Submitted to: Applied Engineering in Agriculture
Publication Type: Peer Reviewed Journal
Publication Acceptance Date: June 28, 2010
Publication Date: July 15, 2010
Citation: Garbrecht, J.D., Zhang, X.J., Schneider, J.M., Steiner, J.L. 2010. Utility of seasonal climate forecasts in management of winter-wheat grazing. Applied Engineering in Agriculture. 26(5):855-866. Interpretive Summary: In the US Southern Plains, winter wheat is grown as a dual purpose crop, producing a forage crop in fall and winter for grazing and beef production, and a grain crop in spring. In October producers prepare to purchase stockers for grazing, but their decision on how many stockers to purchase depends on anticipated, yet uncertain, levels of forage availability during the upcoming grazing season. Incorporating seasonal climate forecasts into the stocker purchase decision may improve estimates of fall-winter forage production, reveal potential grazing opportunities, reduce climate related risk, and increase profit margins. In this study, computer simulations were used to evaluate the utility of seasonal climate forecasts to influence the stocker purchase decisions. For central Oklahoma, relevant temperature forecasts were issued predominantly late in the grazing season and had limited decision value for selecting a stocking rate. Precipitation forecasts for the early wheat growing season produced useful decision information that could influence the stocker purchase. However, precipitation forecasts with sizable and relevant departure from average occurred, on average, only once every 3 years. It was concluded that current seasonal climate forecasts for central Oklahoma had limited utility for stocker purchase decisions.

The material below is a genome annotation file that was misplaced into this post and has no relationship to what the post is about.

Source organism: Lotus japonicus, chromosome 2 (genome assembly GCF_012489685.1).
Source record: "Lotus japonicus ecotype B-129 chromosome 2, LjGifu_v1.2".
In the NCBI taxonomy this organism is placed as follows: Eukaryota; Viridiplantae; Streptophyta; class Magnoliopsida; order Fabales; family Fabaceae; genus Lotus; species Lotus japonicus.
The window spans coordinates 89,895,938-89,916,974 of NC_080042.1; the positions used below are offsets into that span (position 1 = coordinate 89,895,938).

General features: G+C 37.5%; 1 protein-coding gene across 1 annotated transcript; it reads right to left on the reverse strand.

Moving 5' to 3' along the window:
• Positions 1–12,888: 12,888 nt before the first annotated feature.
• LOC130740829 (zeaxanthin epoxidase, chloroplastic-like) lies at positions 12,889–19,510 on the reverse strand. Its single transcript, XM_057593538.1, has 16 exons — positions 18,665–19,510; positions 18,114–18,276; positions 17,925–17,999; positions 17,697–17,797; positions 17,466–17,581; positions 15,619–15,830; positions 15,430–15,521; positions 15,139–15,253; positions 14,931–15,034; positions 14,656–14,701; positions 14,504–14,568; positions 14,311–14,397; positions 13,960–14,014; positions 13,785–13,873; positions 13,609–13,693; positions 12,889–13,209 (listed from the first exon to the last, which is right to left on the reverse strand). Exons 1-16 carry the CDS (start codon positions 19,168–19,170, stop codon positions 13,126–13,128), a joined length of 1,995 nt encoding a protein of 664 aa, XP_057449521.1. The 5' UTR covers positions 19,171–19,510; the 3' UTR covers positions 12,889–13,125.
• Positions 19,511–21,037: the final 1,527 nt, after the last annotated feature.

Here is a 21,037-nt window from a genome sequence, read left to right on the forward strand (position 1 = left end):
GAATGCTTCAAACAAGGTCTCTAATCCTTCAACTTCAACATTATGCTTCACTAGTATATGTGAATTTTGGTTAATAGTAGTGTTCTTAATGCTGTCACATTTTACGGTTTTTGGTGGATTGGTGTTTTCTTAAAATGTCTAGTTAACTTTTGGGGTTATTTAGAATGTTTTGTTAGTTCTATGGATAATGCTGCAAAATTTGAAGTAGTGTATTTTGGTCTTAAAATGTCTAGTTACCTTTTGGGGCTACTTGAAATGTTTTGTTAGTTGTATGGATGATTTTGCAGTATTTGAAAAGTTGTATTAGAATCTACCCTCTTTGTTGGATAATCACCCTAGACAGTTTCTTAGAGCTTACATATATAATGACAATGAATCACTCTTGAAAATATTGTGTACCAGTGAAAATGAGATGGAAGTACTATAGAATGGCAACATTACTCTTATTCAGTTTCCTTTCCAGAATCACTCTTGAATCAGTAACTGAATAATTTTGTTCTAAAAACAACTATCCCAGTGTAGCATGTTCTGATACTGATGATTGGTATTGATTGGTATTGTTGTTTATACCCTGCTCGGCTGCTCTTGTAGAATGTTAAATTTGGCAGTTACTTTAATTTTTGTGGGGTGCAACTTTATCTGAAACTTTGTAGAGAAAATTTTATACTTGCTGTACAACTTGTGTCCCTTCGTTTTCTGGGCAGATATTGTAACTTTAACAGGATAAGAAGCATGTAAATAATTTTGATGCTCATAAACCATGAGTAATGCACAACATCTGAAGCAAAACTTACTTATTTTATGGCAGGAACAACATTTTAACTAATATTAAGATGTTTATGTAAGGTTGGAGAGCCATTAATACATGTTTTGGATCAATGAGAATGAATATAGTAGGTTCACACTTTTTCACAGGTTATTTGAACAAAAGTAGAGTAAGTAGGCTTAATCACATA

Technical Abstract: Winter wheat in the southern Great Plains is a dual crop that produces livestock forage in the fall and winter and a grain crop in the spring. Forage production is highly dependent upon climatic variability, but stocking rate purchasing decisions must generally be made shortly after the fall planting season. Computer simulations were used to evaluate the utility of seasonal climate forecasts for estimating forage-biomass production and optimal stocking rate in central Oklahoma. Three seasonal precipitation and air temperature forecasts issued in August and September by the NOAA Climate Prediction Center for the period between 1997 and 2008 were selected for this investigation. Forecast selection criteria were timing, size and persistence of forecast departures from normal conditions. Relevant temperature forecasts for central Oklahoma were issued predominantly late in the grazing season and had limited decision value for selecting a stocking rate. Precipitation forecasts for the early wheat growing season produced useful decision information that could influence the stocking rate decision. However, precipitation forecasts with sizable and relevant departure from normal only occurred, on average, once every 3 years, and the uncertainties involved in the production and downscaling of these seasonal forecasts were large. It was concluded that current seasonal climate forecasts for central Oklahoma have limited utility for stocking rate decisions. Information on available soil water just prior to stocker purchase rate, and in combination with average seasonal climate expectations, appeared to present better opportunities for risk-based management of winter wheat grazing operations.